AWS CloudFormation Explained
Table of contents
- What Is AWS CloudFormation?
- Benefits of CloudFormation
- AWS CloudFormation Basic Concepts
- Anatomy of a CloudFormation Template
- How to Create a CloudFormation Template
- How to Deploy a CloudFormation Template
- How to Update a CloudFormation Stack
- Advanced CloudFormation
- Alternatives to CloudFormation
What Is AWS CloudFormation?
AWS CloudFormation is an Amazon service that allows developers to manage and provision AWS resources predictably and consistently. In a nutshell, it's a tool that lets you define AWS infrastructure as code, and deploy it from code files.
The core component of AWS CloudFormation is a template file written in JSON or YAML format. This template describes the resources you need, their dependencies, and the necessary permissions. When you deploy this template, AWS CloudFormation takes care of creating and configuring the resources for you. This eliminates the need to manually create and configure resources, and it gives you a repeatable way to deploy infrastructure.
But CloudFormation goes beyond just initial setup. It can also manage the entire lifecycle of your resources including updates, tweaks, and even clean-up when resources are no longer needed. This makes it a vital part of DevOps workflows, enabling teams to implement Infrastructure as Code (IaC) practices, and thus improving the predictability, efficiency, and scalability of deployments.
Benefits of CloudFormation
These are the main advantages of defining infrastructure as code using CloudFormation
1. Repeatable and Consistent Deployments: With CloudFormation, you can use templates to define your resources, and then reuse these templates to create identical copies of your infrastructure. This can be incredibly useful for deploying test environments or setting up new regions.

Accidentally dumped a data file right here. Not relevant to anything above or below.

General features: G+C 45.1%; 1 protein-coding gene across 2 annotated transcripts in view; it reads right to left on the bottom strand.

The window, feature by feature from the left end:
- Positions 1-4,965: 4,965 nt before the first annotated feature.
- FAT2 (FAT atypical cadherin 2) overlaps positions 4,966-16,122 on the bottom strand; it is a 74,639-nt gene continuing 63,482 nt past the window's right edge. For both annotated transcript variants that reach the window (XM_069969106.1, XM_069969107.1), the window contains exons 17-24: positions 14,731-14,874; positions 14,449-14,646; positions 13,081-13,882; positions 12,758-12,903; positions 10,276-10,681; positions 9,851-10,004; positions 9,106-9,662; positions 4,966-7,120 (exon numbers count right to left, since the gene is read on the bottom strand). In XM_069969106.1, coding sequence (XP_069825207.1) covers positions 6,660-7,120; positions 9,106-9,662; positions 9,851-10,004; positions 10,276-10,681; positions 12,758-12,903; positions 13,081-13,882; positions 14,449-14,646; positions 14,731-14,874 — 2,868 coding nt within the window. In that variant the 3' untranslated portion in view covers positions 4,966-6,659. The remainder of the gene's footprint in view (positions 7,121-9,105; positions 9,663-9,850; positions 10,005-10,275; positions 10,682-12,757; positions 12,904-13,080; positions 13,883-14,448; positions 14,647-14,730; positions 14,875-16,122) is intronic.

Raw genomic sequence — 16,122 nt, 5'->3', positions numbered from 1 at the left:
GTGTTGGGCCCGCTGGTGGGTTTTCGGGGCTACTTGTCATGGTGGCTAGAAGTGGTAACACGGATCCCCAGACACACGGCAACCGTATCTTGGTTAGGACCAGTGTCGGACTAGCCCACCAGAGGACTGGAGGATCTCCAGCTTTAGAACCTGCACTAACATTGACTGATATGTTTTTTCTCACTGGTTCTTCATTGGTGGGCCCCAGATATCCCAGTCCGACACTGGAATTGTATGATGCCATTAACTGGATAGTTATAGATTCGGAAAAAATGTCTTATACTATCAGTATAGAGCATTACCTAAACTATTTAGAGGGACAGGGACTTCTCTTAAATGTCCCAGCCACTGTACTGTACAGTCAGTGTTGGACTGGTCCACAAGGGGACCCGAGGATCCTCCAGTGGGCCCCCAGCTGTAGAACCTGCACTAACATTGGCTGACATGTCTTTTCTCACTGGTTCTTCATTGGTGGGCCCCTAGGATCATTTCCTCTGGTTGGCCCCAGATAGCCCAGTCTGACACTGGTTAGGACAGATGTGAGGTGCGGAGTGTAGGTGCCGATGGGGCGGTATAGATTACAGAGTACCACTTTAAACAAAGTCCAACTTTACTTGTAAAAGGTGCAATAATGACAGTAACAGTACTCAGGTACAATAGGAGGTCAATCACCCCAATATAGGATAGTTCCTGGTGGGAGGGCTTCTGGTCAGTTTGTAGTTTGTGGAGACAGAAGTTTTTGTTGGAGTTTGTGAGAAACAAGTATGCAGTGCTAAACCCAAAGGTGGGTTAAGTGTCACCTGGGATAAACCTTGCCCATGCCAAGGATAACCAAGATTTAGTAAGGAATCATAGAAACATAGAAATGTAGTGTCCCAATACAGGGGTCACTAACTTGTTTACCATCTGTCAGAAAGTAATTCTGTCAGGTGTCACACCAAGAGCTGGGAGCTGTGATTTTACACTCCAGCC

2. Simplified Management: AWS CloudFormation consolidates the management of your AWS resources into a single platform. This means you can create, update, and delete a collection of resources as a single unit, which we call a stack.
3. DevOps Friendly: With its support for Infrastructure as Code (IaC), CloudFormation allows you to manage and provision your AWS resources using code. This makes it easy to integrate with CI/CD pipelines and source control systems, thus streamlining your DevOps practices.
4. Safety Controls: CloudFormation provides detailed controls over your resources. With features like rollback on failure and change sets, you can minimize risks during deployment.
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AWS CloudFormation Basic Concepts
In order to effectively use AWS CloudFormation, there are several key concepts to understand:
At the heart of AWS CloudFormation is the concept of a template. A template is a JSON or YAML formatted text file which serves as a blueprint for your AWS infrastructure. It defines the AWS resources you want to create and configure.
Templates are declarative, which means you only need to describe your desired state of resources, and AWS CloudFormation takes care of how to achieve that state. A template can be used repeatedly to create identical copies of the same stack (or to replicate the infrastructure with different settings).
In AWS CloudFormation, a stack is the basic unit of management and deployment. It represents a collection of AWS resources that you can manage as a single unit. All resources in a stack are defined by the stack's AWS CloudFormation template.
You can create, update, or delete a collection of resources by creating, updating, or deleting stacks. All the resources in a stack are treated as a single unit, so operations and updates are atomic and consistent.
As mentioned earlier, AWS CloudFormation templates can be written in either JSON or YAML, both of which are easily readable by humans and machines. While the choice between JSON or YAML mostly comes down to personal preference, YAML tends to be more compact and easier to read, which might be beneficial for larger templates.
Parameters are a way to customize your AWS CloudFormation stacks. They allow you to pass custom values to your template at runtime, without the need to modify the template itself.
For instance, you might have a template that sets up an Amazon EC2 instance, and you want to use different instance types (like t3.micro, t3.small, etc.) depending on your needs. You can set up an instance type parameter in your template, and specify the desired instance type when you create or update the stack.